148

I know in php you are able to make a call like:

$function_name = 'hello';
$function_name();

function hello() { echo 'hello'; }

Is this possible in .Net?

  • 2
    I saw that your method should be public also. – zapoo Jul 27 '13 at 14:32
273

Yes. You can use reflection. Something like this:

Type thisType = this.GetType();
MethodInfo theMethod = thisType.GetMethod(TheCommandString);
theMethod.Invoke(this, userParameters);
| improve this answer | |
  • 57
    And this requires "using System.Reflection;" – jptsetung Aug 20 '13 at 15:07
  • 1
    Could this also be used to invoke a function with parameter : eg string f="method(parameter1,parameter2)"; – Thunder Apr 3 '15 at 15:01
  • Thanks @ottobar for the response. I don't know if this is what I am also looking for: I needed to use an SQL scalar function in my c# code. How do i call it? – Chagbert Sep 22 '15 at 8:23
  • 1
    FYI this doesn't work if you have overloaded methods. – Sean O'Neil Dec 9 '17 at 2:23
  • With the above code - Method which is invoked must have access modifier - PUBLIC. If non public please use Binding flags - BindingFlags.NonPublic | BindingFlags.Instance.. Type thisType = this.GetType(); MethodInfo theMethod = thisType.GetMethod(TheCommandString, BindingFlags.NonPublic | BindingFlags.Instance); theMethod.Invoke(this, userParameters); – Sibgath Nov 18 '19 at 11:27
77

You can invoke methods of a class instance using reflection, doing a dynamic method invocation:

Suppose that you have a method called hello in a the actual instance (this):

string methodName = "hello";

//Get the method information using the method info class
 MethodInfo mi = this.GetType().GetMethod(methodName);

//Invoke the method
// (null- no parameter for the method call
// or you can pass the array of parameters...)
mi.Invoke(this, null);
| improve this answer | |
  • 1
    what about methods from a "string" class ? using framework 4 – Leandro Jul 20 '17 at 15:18
38
class Program
    {
        static void Main(string[] args)
        {
            Type type = typeof(MyReflectionClass);
            MethodInfo method = type.GetMethod("MyMethod");
            MyReflectionClass c = new MyReflectionClass();
            string result = (string)method.Invoke(c, null);
            Console.WriteLine(result);

        }
    }

    public class MyReflectionClass
    {
        public string MyMethod()
        {
            return DateTime.Now.ToString();
        }
    }
| improve this answer | |
  • this is no-class dependent – Leandro Jul 20 '17 at 15:19
  • And method void ? – Kiquenet Jan 16 '19 at 8:28
2

A slight tangent -- if you want to parse and evaluate an entire expression string which contains (nested!) functions, consider NCalc (http://ncalc.codeplex.com/ and nuget)

Ex. slightly modified from the project documentation:

// the expression to evaluate, e.g. from user input (like a calculator program, hint hint college students)
var exprStr = "10 + MyFunction(3, 6)";
Expression e = new Expression(exprString);

// tell it how to handle your custom function
e.EvaluateFunction += delegate(string name, FunctionArgs args) {
        if (name == "MyFunction")
            args.Result = (int)args.Parameters[0].Evaluate() + (int)args.Parameters[1].Evaluate();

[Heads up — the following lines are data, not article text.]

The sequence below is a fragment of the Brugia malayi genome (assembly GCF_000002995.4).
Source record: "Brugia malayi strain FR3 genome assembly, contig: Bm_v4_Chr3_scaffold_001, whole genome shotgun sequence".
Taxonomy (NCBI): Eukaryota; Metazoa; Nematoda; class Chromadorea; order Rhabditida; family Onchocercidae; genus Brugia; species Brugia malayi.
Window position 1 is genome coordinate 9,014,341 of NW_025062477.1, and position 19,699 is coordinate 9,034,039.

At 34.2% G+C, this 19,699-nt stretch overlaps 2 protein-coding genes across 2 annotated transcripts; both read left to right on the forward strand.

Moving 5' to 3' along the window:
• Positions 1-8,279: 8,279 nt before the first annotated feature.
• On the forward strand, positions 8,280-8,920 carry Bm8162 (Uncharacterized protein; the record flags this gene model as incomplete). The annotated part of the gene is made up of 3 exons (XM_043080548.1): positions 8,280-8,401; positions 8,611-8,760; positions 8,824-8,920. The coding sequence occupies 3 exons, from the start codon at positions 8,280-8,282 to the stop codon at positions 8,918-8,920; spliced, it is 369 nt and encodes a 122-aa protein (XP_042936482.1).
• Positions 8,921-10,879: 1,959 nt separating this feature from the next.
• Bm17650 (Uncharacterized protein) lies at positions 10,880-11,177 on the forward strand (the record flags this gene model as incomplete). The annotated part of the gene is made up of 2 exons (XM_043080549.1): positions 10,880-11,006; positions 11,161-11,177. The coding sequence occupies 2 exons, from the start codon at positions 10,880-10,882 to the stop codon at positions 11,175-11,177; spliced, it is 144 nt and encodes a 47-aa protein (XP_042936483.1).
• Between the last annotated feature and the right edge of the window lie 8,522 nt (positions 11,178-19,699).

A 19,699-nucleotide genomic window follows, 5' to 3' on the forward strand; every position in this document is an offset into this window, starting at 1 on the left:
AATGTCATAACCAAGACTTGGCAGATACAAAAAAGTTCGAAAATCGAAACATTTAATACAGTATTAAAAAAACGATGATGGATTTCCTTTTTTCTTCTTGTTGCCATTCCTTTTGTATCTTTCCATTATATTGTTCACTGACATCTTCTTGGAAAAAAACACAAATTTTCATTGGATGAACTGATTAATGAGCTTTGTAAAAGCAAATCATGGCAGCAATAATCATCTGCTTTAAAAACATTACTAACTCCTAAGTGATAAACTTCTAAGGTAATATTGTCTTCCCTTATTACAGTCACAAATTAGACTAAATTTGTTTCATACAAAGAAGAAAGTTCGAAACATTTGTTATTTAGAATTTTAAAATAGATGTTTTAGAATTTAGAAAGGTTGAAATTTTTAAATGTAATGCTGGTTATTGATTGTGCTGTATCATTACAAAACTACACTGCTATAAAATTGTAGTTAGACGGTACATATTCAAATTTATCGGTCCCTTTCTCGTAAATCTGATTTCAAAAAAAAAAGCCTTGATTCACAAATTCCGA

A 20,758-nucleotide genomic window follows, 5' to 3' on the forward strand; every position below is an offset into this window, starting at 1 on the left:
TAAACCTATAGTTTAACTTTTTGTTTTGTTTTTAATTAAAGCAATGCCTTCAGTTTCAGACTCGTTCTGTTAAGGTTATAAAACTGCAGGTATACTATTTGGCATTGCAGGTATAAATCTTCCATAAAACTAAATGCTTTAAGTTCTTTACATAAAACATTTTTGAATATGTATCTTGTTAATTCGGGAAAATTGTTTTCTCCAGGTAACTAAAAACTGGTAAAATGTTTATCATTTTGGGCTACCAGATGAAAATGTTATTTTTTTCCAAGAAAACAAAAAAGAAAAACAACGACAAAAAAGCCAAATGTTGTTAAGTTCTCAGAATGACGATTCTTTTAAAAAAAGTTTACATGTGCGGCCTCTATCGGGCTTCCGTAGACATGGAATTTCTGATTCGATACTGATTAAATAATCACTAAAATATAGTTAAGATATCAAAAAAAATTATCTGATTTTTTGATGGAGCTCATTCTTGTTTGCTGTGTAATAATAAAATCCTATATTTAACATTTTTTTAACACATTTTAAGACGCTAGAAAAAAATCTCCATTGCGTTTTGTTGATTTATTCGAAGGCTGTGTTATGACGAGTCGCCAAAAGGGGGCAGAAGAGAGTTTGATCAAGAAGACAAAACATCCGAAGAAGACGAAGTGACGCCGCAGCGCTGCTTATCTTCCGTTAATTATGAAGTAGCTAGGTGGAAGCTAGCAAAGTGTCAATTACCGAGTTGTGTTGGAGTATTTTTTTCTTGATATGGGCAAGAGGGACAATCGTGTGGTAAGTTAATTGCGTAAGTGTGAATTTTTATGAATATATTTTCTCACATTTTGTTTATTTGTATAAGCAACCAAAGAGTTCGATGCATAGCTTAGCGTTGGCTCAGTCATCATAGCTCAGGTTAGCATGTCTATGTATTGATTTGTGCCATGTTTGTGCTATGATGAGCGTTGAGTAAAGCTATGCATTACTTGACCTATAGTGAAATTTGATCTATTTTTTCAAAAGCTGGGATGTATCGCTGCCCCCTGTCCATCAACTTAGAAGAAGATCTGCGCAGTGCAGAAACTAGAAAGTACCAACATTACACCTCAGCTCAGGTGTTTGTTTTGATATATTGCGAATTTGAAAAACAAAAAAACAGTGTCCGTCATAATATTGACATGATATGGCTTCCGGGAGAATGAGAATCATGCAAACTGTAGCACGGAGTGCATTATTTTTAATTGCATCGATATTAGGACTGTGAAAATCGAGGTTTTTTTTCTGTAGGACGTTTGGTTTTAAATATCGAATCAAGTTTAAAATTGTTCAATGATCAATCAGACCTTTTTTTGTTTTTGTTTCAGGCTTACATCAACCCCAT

};

// confirm it worked
Debug.Assert(19 == e.Evaluate());

And within the EvaluateFunction delegate you would call your existing function.

| improve this answer | |
0

In Fact I am working on Windows Workflow 4.5 and I got to find a way to pass a delegate from a statemachine to a method with no success. The only way I got to find was to pass a string with the name of the method I wanted to pass as delegate and to convert the string to a delegate inside the method. Very nice answer. Thanks. Check this link https://msdn.microsoft.com/en-us/library/53cz7sc6(v=vs.110).aspx

| improve this answer | |
0
This code works in my console .Net application
class Program
{
    static void Main(string[] args)
    {
        string method = args[0]; // get name method
        CallMethod(method);
    }
    
    public static void CallMethod(string method)
    {
        try
        {
            Type type = typeof(Program);
            MethodInfo methodInfo = type.GetMethod(method);
            methodInfo.Invoke(method, null);
        }
        catch(Exception ex)
        {
            Console.WriteLine("Error: " + ex.Message);
            Console.ReadKey();
        }
    }
    
    public static void Hello()
    {
        string a = "hello world!";
        Console.WriteLine(a);
        Console.ReadKey();
    }
}
| improve this answer | |
  • Welcome to SO! I like your answer, could you just explain a little more about what you're doing? – a.deshpande012 Jul 14 at 22:49
  • Hi, off course.This is a console .net application, inside the "program class" there is several methods or functions, for example: hello, hello2, hello2. The method "CallMethod(string method)" search and let me invoke any method inside the "program class" invoked by it name as string parameter. When I execute the application from "Windows Console": I write: "name app" + "method I need invoke". For example: myapp hello, then return "hello world!". Could be also "myapp hello2" or "myapp hello3". I think could work in any .Net application. – ranobe Jul 22 at 11:57
  • You have to add the Reflection class: "using System.Reflection;". – ranobe Jul 22 at 12:05
-9

In C#, you can create delegates as function pointers. Check out the following MSDN article for information on usage: http://msdn.microsoft.com/en-us/library/ms173171(VS.80).aspx

    public static void hello()
    {
        Console.Write("hello world");
    }

   /* code snipped */

    public delegate void functionPointer();

    functionPointer foo = hello;
    foo();  // Writes hello world to the console.
| improve this answer | |
  • 16
    this is not from strings! – nawfal May 14 '12 at 6:22

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